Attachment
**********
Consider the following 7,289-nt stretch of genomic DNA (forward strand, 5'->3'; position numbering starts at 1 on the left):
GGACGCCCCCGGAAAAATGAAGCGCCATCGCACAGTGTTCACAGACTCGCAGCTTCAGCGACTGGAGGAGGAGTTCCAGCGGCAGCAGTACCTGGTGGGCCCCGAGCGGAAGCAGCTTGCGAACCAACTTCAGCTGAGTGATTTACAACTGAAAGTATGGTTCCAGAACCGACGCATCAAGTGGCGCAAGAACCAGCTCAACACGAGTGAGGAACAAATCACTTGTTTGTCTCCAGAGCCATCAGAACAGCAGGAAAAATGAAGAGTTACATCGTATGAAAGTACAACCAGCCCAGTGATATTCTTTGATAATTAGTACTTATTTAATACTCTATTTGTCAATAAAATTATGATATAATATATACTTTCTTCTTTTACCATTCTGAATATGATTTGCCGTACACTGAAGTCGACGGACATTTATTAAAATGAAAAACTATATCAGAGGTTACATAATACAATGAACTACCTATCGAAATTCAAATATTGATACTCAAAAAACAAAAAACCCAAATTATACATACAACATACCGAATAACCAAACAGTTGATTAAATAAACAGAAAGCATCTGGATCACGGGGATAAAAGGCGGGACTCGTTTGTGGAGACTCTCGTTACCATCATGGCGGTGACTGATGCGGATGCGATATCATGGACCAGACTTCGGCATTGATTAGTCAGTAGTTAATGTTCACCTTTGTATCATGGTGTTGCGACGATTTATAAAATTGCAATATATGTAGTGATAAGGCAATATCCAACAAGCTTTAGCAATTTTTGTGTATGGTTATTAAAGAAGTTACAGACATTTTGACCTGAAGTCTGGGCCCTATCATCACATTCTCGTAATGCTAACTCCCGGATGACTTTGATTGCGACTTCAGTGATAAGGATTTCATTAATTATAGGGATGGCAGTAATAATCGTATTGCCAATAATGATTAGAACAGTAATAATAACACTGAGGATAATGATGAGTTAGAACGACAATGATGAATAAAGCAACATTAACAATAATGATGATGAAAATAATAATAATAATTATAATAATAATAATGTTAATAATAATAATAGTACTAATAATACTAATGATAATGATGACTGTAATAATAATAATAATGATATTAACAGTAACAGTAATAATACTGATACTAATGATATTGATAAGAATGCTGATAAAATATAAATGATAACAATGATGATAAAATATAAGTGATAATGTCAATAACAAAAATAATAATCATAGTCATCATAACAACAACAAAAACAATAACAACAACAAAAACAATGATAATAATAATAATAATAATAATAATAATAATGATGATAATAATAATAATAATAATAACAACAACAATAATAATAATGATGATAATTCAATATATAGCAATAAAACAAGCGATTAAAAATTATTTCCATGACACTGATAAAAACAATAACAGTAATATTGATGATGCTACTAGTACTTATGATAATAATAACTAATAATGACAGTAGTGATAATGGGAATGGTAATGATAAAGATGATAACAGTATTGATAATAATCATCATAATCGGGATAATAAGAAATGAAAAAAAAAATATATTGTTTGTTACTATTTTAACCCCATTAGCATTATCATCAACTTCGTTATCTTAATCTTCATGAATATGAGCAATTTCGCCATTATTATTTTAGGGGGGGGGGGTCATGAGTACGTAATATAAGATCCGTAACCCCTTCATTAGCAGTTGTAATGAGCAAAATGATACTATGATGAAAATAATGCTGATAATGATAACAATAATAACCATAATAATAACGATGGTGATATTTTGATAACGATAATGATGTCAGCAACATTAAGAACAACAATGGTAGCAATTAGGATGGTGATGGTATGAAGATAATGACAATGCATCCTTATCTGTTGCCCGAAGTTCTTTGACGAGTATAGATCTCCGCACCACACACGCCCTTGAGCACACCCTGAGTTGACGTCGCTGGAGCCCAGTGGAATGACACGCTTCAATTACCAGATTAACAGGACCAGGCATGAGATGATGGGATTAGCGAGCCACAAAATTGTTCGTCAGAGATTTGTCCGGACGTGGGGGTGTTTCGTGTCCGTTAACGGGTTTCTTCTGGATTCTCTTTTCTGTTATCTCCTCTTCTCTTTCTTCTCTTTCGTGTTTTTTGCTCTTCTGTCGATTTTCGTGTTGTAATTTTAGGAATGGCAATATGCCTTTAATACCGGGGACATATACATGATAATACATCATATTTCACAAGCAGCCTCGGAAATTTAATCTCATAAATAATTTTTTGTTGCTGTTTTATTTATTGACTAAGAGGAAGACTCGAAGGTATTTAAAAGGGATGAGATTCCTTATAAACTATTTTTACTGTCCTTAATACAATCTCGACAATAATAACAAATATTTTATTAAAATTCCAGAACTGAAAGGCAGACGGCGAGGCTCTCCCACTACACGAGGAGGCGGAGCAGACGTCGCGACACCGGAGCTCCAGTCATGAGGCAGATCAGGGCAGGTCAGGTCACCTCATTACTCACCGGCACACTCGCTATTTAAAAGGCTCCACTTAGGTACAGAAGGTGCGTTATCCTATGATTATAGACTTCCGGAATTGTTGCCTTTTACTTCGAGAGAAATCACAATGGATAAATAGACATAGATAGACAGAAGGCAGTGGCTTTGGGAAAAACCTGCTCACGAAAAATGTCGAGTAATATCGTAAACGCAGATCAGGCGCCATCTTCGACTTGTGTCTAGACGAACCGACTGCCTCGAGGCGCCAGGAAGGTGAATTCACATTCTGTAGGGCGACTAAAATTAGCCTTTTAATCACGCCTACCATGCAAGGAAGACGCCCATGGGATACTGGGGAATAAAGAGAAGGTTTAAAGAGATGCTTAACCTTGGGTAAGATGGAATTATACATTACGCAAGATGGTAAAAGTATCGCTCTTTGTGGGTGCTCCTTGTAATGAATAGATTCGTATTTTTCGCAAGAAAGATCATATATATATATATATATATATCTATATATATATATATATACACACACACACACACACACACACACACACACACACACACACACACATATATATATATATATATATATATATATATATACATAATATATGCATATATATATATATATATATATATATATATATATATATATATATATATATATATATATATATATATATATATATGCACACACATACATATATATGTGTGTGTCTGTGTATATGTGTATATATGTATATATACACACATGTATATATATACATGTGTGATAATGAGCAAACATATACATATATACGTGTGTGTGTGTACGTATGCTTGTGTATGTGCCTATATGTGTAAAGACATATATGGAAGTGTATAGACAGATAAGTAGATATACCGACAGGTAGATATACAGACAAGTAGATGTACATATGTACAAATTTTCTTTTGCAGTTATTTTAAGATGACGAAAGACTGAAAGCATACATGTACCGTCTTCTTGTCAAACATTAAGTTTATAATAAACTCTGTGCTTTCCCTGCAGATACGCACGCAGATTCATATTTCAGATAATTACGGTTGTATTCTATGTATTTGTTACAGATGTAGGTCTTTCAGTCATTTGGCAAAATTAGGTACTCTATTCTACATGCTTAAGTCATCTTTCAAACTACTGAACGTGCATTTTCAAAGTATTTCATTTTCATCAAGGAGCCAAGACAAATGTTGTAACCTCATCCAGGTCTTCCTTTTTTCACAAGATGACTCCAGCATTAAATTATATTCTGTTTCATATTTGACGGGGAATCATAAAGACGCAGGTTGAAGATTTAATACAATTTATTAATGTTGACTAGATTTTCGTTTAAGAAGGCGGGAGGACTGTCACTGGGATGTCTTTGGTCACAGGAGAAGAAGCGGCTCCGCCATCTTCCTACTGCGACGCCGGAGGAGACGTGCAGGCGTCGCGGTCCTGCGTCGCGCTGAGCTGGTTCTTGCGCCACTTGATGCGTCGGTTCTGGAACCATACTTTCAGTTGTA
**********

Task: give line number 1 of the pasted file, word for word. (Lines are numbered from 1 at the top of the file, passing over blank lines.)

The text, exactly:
Consider the following 7,289-nt stretch of genomic DNA (forward strand, 5'->3'; position numbering starts at 1 on the left):